The past is painfully present in Tracey Scott Wilson‘s evocative (and challenging) Buzzer (Pillsbury House Theatre, through March 18). Jackson is the very model of a successful three piece suited attorney: perfect pedigree (Exeter/Harvard University/Harvard Law School), salary augmented by fat bonuses, the constantly buzzing cell phone (the past again). Jackson has “made it” and to celebrate he purchases the co-opted apartment in which he grew up. He invites his girlfriend, Suzy, and his old friend Don, recently released from a stay in rehab (his seventh) to share the large flat. Ghosts? No problem. As Jackson smarmily asserts, “We’re gentrifiers.”
If only it were that simple. Jackson’s deceased mother inhabits the apartment along with Don’s wealthy father – absent but never far away. The memory of a sexual incident between Suzy and Don remains strong. Don’s two summers with Jackson, Jackson’s history as the neighborhood wimp, all still very vivid.
But the nastiest ghosts in Buzzer are racial. Jackson is African-American and his flatmates, Suzy and Don, are white. They live, or so they initially believe, in a “post-racial,” Obama-esque world. But the neighborhood, while much improved, still has black hoodlums on the corner. They still harass Suzy as she makes her way down the street. Two blocks away a dancer is brutally raped and murdered and the perpetrator (one assumes) is African-American.
Jackson, although he wields significant financial power over Don and Suzy, retreats into ethnic defensiveness: “You’re like a nigger whisperer,” he snarls at Don. Or, “I wish he wouldn’t wave his [white] privilege in my face.” (Apologies to Ms. Wilson for the paraphrases; these are important moments and I hope I’m doing them justice). The interaction of these characters becomes a dance of bitter recrimination. Because they are so compelling, their nastiness frightens and repels.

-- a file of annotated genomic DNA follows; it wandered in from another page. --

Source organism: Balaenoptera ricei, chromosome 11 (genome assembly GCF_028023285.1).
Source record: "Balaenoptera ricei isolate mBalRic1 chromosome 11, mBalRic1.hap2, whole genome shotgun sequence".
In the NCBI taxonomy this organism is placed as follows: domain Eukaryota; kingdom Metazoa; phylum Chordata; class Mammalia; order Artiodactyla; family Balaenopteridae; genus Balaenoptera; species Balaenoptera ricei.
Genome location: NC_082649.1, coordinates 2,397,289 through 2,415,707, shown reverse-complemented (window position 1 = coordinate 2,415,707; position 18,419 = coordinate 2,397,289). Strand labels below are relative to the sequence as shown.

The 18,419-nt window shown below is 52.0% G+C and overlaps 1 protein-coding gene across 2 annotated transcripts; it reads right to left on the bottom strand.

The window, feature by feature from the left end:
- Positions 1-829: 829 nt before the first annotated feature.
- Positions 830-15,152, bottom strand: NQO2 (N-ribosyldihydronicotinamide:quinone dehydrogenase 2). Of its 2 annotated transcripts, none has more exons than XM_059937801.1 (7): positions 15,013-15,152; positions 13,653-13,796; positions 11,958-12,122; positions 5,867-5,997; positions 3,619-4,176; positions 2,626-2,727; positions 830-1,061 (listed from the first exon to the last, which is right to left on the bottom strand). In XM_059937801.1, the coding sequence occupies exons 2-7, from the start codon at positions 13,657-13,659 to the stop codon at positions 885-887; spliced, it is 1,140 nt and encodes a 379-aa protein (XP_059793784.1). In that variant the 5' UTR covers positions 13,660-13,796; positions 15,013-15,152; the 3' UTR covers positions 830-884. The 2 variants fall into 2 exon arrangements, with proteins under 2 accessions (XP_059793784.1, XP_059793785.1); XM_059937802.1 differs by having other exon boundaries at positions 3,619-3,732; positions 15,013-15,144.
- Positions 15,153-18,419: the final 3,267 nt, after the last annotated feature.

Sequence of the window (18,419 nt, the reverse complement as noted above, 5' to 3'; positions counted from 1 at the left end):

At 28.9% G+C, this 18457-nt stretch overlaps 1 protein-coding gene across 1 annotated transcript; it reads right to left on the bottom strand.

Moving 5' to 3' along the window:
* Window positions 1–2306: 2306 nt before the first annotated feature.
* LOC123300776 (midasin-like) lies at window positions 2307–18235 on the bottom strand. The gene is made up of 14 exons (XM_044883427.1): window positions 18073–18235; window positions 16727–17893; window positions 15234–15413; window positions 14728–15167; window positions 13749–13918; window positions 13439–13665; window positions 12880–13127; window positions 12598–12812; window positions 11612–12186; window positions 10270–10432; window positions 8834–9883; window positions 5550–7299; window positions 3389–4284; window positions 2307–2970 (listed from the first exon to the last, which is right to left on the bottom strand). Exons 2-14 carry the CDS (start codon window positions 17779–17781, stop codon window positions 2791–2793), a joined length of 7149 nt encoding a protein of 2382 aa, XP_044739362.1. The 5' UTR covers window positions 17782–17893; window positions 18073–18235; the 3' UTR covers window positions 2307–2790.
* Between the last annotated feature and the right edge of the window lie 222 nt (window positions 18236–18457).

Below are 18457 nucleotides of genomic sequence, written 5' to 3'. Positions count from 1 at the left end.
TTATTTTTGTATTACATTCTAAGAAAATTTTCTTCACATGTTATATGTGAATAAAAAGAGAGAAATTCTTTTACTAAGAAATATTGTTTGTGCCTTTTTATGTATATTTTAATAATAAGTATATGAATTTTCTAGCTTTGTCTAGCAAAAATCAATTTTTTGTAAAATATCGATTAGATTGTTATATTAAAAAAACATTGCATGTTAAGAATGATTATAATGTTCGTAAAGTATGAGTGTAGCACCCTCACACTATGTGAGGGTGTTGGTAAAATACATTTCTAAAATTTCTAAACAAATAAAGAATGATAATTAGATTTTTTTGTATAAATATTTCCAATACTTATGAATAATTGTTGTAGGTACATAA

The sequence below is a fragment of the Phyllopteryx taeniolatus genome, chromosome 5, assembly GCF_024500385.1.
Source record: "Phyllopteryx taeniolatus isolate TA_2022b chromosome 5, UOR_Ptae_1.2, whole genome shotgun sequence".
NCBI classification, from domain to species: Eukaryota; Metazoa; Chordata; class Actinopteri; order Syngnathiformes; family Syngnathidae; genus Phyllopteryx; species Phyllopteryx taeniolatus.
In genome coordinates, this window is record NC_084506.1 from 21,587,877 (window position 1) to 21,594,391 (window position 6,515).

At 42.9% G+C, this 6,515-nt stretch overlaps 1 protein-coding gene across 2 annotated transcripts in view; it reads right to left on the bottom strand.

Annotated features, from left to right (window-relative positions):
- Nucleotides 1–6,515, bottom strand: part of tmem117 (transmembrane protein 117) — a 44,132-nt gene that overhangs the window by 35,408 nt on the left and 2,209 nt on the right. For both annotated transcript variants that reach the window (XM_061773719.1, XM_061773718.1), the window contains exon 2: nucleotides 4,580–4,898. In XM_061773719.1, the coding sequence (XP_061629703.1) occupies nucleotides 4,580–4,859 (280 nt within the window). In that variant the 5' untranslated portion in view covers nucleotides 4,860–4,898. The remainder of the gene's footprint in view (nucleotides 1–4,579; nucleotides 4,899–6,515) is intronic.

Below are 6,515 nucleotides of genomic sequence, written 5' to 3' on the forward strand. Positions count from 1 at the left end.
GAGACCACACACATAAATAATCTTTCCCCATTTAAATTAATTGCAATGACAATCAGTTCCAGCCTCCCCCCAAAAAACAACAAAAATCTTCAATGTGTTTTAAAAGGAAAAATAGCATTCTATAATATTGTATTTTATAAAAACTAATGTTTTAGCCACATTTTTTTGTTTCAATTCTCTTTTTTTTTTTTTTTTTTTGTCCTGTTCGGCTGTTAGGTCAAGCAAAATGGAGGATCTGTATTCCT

Buzzer unfolds with a fast-moving, jagged, confrontational structure which builds to a suspenseful calling of the question: can the truth exorcize these ghosts? I won’t reveal how Wilson poses the question, nor can I reveal her answer. But I will say that the moment both disturbs and fascinates.
This is not an “actor-proof” play; simplistic performances would make it shrill and hopelessly off-putting. Luckily, this cast, under the calm and knowing direction of Marion McClinton, acquits itself perfectly. As Jackson, Namir Smallwood, excels. Thin, sly, self-deprecating, Smallwood deftly underplays Jackson and seamlessly assembles a rich and spellbinding character. He anchors the play. Sara Richardson plays Suzy with angular and angry energy – and with a solid erotic presence that provides us with an understanding of Jackson and Don’s reckless fumbling. As Don, Hugh Kennedy bestrides the stage, charming, energizing very scene. Nice turns are also provided by Antonio Duke and Brent Teclaw in tiny but hugely significant roles.
If you’re looking for straight-forward entertainment, you may wish to give this one a pass. But if you want something maddening and compelling, absorbing and enraging, something that will exhilarate you while it makes you queasy, well, Buzzer runs through March 18. Kudos to the producers at Pillsbury House for taking on this play.
For more information about John Olive, please visit his website.